Charity slammed for urging younger individuals to make use of puberty blockers | UK | News | EUROtoday

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A charity which has obtained £220,000 from the taxpayer has been accused of focusing on weak younger individuals to encourage them to make use of puberty blockers.

Space Youth Project in Dorset claims to “support young people who are or may be LGBT+” and “overcome issues caused or intensified by prejudice in order to facilitate freedom of expression”.

But MP for West Dorset Chris Loder says that activist charities like this are “given unfettered access” to main and secondary-aged kids with out parental information or consent.

He mentioned: “Puberty blockers are a hormonal medication that pause the natural development of puberty, such as breast or facial hair development.

“There is no longitudinal evidence to support the use of puberty blockers, which have potentially irreversible and long-lasting physical and psychological effects.

“In Dorset, publicly funded activist organisations are targeting young people and children.

“Organisations like the Space Youth Project, a Dorset-based charity which has received £220,000 from the taxpayer since 2019, and which seeks to ‘educate’ and ‘advise’ children and young people that identify or associate with the ‘LGBT+ community’ in schools, without parental knowledge.

“It’s an organisation that boasts a membership in Dorset of 100 children under the age of 16 and runs ‘awareness’ events that reach nearly 3,000 young people in the last year alone.”

Over the previous few months, Mr Loder mentioned an growing variety of mother and father have been in contact with him to share their experiences of how uncovered and weak their kids have been relating to discussions round gender identification with third events.

It comes simply weeks after NHS England introduced they have been banning the prescription of puberty blockers as there was “not enough evidence” that they have been secure or efficient.

In Dorset – which Mr Loder says is within the prime 10 per cent of NHS areas for referrals for kids to a Gender Identity Clinic – referrals have been made immediately by academics, charity employees and others with out the information of a GP, or in some circumstances the kid’s mother and father too.

Mother-of-three Naomi Patterson slammed Space, saying they have been encouraging her daughter – who had questioned her gender on the age of 12 – to transition regardless of not being assessed by a medical skilled.

Ms Patterson, 41, mentioned: “In 2017, my daughter wrote me a letter to say that she wanted to be a boy. I started to question where this came from because it was out of the blue.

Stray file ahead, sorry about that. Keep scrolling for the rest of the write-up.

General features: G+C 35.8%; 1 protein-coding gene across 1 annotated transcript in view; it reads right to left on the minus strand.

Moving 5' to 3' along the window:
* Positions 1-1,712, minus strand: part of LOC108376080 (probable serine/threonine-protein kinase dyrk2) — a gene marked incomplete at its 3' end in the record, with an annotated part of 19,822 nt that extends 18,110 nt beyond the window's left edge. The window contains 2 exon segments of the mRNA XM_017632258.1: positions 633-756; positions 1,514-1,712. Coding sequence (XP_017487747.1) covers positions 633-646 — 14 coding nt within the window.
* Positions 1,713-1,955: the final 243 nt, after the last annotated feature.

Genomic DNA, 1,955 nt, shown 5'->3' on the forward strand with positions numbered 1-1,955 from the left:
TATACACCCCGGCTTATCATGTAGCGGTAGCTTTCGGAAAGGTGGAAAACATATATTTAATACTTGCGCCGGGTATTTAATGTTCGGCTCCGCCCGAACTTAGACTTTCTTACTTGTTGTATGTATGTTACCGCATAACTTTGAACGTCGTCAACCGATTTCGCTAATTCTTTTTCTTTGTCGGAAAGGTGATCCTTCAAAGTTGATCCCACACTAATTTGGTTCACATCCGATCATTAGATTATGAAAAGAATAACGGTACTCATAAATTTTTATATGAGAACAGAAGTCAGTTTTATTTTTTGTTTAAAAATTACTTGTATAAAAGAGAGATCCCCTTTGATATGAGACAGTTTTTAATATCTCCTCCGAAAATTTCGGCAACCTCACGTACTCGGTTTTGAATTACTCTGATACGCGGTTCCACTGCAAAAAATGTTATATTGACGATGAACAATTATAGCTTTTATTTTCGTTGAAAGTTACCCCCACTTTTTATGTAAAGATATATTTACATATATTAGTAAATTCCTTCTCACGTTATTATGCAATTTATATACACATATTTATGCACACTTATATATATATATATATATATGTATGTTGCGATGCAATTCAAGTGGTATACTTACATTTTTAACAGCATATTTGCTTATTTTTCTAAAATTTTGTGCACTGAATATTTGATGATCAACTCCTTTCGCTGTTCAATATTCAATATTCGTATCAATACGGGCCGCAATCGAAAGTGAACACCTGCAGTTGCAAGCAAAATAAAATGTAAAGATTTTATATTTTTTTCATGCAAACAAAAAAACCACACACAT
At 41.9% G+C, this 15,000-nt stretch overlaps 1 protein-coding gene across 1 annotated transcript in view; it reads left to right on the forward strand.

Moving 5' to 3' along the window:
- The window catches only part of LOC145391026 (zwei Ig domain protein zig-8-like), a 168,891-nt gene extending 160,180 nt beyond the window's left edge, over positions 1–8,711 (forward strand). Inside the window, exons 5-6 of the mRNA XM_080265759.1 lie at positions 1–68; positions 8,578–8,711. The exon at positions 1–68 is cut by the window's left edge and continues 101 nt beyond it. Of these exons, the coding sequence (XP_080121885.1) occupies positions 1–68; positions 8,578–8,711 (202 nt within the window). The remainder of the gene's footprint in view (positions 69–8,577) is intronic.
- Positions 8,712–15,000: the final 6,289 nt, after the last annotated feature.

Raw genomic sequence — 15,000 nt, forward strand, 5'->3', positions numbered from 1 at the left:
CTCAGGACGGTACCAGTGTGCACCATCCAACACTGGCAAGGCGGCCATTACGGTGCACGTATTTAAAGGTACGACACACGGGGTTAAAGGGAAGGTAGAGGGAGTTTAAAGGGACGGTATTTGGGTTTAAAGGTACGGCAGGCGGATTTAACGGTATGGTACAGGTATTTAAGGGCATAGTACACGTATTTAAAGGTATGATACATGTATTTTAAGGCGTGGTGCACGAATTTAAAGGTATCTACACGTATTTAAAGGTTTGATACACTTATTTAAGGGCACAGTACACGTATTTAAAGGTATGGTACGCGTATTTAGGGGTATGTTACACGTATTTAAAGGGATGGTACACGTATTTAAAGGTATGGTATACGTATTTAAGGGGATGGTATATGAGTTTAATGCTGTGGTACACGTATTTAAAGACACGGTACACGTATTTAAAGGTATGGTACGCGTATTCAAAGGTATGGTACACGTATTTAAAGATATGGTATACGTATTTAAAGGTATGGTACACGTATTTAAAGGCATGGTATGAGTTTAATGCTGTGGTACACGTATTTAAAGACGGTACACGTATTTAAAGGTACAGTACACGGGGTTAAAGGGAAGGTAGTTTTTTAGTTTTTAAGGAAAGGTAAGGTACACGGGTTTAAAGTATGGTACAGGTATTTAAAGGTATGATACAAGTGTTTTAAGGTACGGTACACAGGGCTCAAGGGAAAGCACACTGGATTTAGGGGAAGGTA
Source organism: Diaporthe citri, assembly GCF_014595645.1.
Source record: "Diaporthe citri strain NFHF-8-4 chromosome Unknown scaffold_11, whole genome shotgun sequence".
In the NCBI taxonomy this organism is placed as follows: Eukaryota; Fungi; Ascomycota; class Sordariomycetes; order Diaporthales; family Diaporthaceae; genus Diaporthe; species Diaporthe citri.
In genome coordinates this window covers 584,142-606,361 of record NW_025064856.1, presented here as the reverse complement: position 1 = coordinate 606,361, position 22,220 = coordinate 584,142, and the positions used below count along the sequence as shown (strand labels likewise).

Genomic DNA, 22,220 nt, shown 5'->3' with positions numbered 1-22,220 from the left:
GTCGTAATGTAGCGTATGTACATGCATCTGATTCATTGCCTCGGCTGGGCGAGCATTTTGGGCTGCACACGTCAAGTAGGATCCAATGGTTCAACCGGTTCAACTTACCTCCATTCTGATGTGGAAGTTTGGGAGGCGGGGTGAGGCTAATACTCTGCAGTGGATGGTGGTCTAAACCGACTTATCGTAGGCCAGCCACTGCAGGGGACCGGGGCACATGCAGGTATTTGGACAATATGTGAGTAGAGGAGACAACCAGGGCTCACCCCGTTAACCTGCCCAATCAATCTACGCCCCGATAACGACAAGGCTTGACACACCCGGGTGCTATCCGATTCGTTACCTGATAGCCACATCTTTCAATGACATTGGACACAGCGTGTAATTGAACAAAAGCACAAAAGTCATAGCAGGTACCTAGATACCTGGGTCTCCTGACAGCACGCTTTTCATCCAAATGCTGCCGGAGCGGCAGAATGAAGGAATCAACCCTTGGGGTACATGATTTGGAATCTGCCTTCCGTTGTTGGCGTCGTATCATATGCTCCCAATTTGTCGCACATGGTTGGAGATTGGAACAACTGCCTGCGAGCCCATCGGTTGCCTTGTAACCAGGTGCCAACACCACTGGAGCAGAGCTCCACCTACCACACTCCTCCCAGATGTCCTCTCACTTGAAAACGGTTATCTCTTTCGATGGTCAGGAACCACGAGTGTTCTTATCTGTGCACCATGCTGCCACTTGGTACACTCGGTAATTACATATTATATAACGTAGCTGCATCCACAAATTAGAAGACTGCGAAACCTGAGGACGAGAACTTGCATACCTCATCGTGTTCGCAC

“And basically, it just escalated – it felt like I was in a no-win situation. If I were to say that I would support her, I was seen as encouraging my daughter, but if I didn’t support her, I was seen as impacting her mental health.

“So, I challenged it because I didn’t think it was right – I didn’t know where it was all coming from, and I was met with social services.

“They said that I was neglecting my daughter, and they were going to bring a group to me and my husband to talk about gender dysphoria – it was Space.

“Space came with the social worker, and they were really forceful. They came into our home and told me and my husband that if my daughter decided that she wanted to be a boy, then we’d be discriminating against her if we didn’t go along with it.”

Ms Patterson mentioned that since talking out in regards to the “parent-blame” tradition activist teams have created, she has been met with extreme bullying and a hate marketing campaign in opposition to her, with members of her group calling her “anti-trans”.

She added: “My daughter was never seen by a medical professional and now she’s 19, she’s realised that this gender questioning was down to past trauma.

“She now thanks me for never taking her to a Gender Identity Clinic, but I’m concerned about how many children are being influenced by Space.”

Ms Patterson, from Dorset, mentioned that even after her daughter had determined that transitioning wasn’t the best resolution for her – one thing she had communicated with social providers – Space made a go to to her daughter’s college with out her figuring out.

She added: “They were teaching her about puberty blockers and breast binders – confusing her further and I had no idea about it.”

Earlier this week, a landmark assessment mentioned that kids have been let down by a scarcity of analysis and “remarkably weak” proof on medical interventions in gender care.

The Cass Review, revealed on Wednesday by paediatrician Dr Hilary Cass, requires gender providers for younger individuals to match the requirements of different NHS care.

She says the “toxicity” of the controversy round gender meant professionals have been “afraid” to brazenly talk about their views.

NHS England says it has already made vital progress in making modifications.

Space and Dorset Council have been contacted for remark.